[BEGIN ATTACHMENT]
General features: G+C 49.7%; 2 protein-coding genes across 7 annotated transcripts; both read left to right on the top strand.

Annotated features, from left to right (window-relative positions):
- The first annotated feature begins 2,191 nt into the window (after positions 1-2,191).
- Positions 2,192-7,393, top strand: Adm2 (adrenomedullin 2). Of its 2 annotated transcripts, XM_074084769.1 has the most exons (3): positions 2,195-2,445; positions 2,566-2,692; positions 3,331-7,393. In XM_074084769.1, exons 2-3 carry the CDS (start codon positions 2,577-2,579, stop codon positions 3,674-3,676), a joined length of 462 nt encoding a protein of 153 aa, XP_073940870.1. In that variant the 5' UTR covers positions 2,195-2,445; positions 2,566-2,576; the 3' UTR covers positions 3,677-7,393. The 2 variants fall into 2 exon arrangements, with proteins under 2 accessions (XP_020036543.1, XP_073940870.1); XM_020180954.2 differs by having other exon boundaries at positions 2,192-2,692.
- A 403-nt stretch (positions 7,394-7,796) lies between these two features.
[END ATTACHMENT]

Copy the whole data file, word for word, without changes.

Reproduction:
General features: G+C 49.7%; 2 protein-coding genes across 7 annotated transcripts; both read left to right on the top strand.

Annotated features, from left to right (window-relative positions):
- The first annotated feature begins 2,191 nt into the window (after positions 1-2,191).
- Positions 2,192-7,393, top strand: Adm2 (adrenomedullin 2). Of its 2 annotated transcripts, XM_074084769.1 has the most exons (3): positions 2,195-2,445; positions 2,566-2,692; positions 3,331-7,393. In XM_074084769.1, exons 2-3 carry the CDS (start codon positions 2,577-2,579, stop codon positions 3,674-3,676), a joined length of 462 nt encoding a protein of 153 aa, XP_073940870.1. In that variant the 5' UTR covers positions 2,195-2,445; positions 2,566-2,576; the 3' UTR covers positions 3,677-7,393. The 2 variants fall into 2 exon arrangements, with proteins under 2 accessions (XP_020036543.1, XP_073940870.1); XM_020180954.2 differs by having other exon boundaries at positions 2,192-2,692.
- A 403-nt stretch (positions 7,394-7,796) lies between these two features.